Making the Most of Your Playground Design – Ideas to Consider

Is your school or nursery taking full advantage of your outdoor spaces? Does your playground fulfil all the things you want it to? For establishments looking to develop outdoor provision, there are plenty of ways to make improvements. To give you some idea of what it is possible to achieve through playground design, here are some points you may wish to consider.

literacy and phonics

Playground design lets you optimise outdoor spaces

Sometimes, it is difficult to visualise the potential you have to transform your outdoor space. Anyone who has watched the BBC TV programme ‘Your Home Made Perfect’ will have seen how the show’s architects used virtual reality to remove all the walls in a house, letting owners see how the entire space could be reimagined. Although you might not have virtual reality technology at hand, starting your playground design by creating a blank plan of your outdoor areas, removing existing features like walls or fences, enables you to see how the entire space could be put to better use.

Even if you require development on a smaller scale, there might still be quirky, unused or forgotten areas that can be given a new lease of life with the right equipment, perhaps installing wonky mirrors onto walls, putting a storytelling circle on a grassy corner or filling an empty recess with a shelter.

Designing an all-weather playground

To get optimum use out of your playground, you want children to be able to enjoy it all year round. The starting point for making this happen is having the right playground surfacing installed. While different uses can require different types of surface, modern surfacing materials like resin-bound gravel, artificial grass, wetpour and rubber mulch are all better suited to wet weather play than puddle-prone asphalt and tarmac and muddy grass. Though even grassed areas can be used in the wet when they have protective grass matting to stop them churning up. By introducing surfaces like these, with excellent drainage, you reduce the chances of slippage and make the playground more inviting to play in, even during a shower.

Of course, there are always children who hate wet weather and days when the rain will be heavy. However, there are still things you can do to make the playground useable. Playground shelters, including some with windbreaking side panels and built-in seating, offer places for the rain-averse to sit in and for everyone else to congregate during a downpour. You can also install sail shades close to the side of the school too, and these will protect against both the rain and the sunshine. Another solution is to install play huts for smaller groups to occupy.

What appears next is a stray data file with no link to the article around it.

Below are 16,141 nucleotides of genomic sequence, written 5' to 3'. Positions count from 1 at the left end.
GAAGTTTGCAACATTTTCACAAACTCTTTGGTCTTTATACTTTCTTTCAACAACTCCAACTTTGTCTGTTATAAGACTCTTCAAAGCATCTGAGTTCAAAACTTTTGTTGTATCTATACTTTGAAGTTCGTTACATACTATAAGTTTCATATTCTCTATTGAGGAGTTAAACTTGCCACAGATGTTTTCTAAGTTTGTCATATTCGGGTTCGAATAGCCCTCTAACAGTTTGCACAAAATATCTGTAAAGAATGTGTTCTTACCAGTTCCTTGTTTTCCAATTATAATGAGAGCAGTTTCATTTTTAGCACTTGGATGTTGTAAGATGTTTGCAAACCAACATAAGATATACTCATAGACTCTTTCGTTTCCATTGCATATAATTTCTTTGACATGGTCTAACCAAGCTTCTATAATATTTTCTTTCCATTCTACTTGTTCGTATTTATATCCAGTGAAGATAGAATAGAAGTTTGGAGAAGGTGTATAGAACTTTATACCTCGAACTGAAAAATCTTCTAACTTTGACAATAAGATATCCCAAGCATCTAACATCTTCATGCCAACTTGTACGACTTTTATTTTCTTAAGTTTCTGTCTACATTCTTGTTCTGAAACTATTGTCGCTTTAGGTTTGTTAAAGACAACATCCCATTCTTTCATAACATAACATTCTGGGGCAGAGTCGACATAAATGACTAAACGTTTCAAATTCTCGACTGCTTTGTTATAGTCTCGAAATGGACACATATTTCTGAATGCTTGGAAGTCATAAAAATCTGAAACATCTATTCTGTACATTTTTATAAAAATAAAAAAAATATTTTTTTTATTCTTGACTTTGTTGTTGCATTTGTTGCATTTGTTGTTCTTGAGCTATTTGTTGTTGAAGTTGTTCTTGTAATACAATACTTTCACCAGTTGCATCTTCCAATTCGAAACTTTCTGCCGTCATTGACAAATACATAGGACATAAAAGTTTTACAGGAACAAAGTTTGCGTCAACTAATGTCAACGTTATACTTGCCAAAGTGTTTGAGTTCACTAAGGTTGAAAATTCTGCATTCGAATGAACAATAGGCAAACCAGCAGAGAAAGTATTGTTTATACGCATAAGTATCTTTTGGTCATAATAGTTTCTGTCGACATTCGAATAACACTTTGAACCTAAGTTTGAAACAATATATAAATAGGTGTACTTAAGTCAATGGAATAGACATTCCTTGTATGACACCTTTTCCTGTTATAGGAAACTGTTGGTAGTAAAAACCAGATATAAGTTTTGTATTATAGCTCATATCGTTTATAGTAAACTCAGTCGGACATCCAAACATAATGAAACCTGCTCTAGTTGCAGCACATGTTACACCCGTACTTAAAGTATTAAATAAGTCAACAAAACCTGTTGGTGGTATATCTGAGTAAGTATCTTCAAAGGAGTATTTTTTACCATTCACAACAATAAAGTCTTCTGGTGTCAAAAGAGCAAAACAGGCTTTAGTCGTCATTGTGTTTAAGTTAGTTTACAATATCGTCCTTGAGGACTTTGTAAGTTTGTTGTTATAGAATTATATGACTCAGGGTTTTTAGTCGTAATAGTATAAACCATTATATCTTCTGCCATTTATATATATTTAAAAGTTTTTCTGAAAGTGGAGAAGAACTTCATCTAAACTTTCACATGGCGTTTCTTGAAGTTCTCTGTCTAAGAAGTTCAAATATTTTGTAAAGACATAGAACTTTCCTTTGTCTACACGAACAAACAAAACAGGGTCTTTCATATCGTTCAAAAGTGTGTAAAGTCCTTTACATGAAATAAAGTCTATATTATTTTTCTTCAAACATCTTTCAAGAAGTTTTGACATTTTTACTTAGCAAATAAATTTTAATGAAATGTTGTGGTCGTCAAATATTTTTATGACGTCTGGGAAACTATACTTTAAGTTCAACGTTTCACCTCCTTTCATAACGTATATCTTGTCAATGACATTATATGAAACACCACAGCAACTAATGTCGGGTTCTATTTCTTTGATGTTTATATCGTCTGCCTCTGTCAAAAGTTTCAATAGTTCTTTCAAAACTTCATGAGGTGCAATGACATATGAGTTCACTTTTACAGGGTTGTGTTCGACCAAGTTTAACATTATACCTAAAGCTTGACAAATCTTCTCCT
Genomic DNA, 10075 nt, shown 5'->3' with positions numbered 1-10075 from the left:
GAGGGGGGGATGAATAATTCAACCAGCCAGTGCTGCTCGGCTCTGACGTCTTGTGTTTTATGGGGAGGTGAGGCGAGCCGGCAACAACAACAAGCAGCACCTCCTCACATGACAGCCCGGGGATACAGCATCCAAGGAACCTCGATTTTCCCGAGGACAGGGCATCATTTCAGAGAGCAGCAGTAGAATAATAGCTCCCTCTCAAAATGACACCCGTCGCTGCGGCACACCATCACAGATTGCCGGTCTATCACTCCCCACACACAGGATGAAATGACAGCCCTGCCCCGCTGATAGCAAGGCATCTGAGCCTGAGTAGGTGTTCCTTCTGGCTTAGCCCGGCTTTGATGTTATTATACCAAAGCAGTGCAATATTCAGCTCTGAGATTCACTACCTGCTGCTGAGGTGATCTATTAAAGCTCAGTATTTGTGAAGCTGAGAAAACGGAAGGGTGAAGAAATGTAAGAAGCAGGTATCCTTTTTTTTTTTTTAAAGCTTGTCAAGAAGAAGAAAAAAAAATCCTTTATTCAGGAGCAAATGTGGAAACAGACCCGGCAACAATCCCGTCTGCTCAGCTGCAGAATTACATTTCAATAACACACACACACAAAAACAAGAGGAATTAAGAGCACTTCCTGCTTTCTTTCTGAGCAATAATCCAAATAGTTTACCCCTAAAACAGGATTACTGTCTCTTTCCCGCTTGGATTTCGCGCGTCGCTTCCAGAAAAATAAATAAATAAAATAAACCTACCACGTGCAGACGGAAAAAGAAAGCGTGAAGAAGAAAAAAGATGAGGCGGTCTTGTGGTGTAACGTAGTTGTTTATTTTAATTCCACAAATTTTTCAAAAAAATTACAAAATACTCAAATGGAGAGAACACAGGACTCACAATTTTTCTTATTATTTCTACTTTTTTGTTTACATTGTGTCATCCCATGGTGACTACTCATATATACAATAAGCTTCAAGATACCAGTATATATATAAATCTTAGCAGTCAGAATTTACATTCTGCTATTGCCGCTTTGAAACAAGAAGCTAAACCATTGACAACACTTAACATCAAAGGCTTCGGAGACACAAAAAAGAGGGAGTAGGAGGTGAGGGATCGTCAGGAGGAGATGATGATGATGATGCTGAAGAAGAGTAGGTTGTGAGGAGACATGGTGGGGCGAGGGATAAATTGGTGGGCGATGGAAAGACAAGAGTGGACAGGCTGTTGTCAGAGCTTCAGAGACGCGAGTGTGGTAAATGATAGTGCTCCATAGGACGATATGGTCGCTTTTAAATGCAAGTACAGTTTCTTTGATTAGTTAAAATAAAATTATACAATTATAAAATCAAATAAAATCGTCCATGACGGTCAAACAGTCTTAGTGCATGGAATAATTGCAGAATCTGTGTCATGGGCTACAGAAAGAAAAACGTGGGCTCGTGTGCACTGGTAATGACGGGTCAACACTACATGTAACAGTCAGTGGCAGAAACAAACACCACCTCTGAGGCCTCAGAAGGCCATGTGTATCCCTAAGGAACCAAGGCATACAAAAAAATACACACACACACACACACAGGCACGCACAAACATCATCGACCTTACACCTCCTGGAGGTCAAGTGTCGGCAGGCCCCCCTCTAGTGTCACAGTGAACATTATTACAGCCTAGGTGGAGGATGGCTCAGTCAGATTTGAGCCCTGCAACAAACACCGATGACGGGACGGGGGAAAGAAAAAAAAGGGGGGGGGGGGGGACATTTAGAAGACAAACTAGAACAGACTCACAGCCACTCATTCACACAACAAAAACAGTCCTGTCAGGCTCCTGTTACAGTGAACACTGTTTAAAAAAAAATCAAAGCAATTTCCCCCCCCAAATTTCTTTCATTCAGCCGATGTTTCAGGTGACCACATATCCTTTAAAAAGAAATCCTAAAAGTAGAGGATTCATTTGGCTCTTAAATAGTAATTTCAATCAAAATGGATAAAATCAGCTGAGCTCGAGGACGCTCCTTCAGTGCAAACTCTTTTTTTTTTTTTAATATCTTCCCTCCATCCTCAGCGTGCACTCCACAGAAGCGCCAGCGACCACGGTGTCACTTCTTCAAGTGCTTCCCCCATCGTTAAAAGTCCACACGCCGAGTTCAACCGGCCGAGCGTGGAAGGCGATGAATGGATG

Designing for variety and inclusion

The key to getting the most from your playground is providing variety for your pupils. Today, the solution for achieving this comes through designing a playground with a range of play zones, each providing a different type of activity. Our free playground design service ensures your playground fulfils all the things you want from it. You can create spaces for play, PE and learning while providing inclusive and engaging activities that are fun, healthy and meet the needs of all pupils.

The type of equipment you install depends upon the needs, interests and ages of your students, and we always advocate getting your pupils and parents involved in the decision-making process. Not only does this help you install the equipment the pupils want; it also means you’ll have a more enthusiastic group of fundraisers.

Schools and nurseries have a lot of options when it comes to the types of playground equipment they can install, however, when it comes to zones, the most popular tend to be an area for playing sport and teaching PE, an outdoor classroom, a playground game area (for hopscotch, tag, skipping, etc.) a challenge and risk zone with exciting climbing apparatus, a water and sand messy play area, a creative area (for art, roleplay, music, dance, etc.), a sensory area and a quiet nature area.

Of course, as most schools and nurseries have limited space and budgets, clever design can be used to make some zones multi-purpose. A quiet nature area, for example, can also be used as a storytelling or reading corner and a place to study plants, insects and the weather.

Funding for playground development

Developing a playground can be expensive and often requires schools to apply for funding and to raise funds themselves. However, there are a variety of grants that you may be eligible to apply for and here at ESP Play, we can help you find them. At the same time, Parent Teacher Associations do a terrific job at fundraising and, over the years, we have seen many raise substantial amounts to help transform their school and nursery playgrounds.

Conclusion

Though the playground is one of a school or nursery’s most valuable assets, it is often under-utilised. Careful playground design can help you make the most of it, ensuring optimal use of space, accessible all year round, while providing a broad range of learning and play activities that suit the needs and preferences of your children.

Leave Your Comment

This site uses Akismet to reduce spam. Learn how your comment data is processed.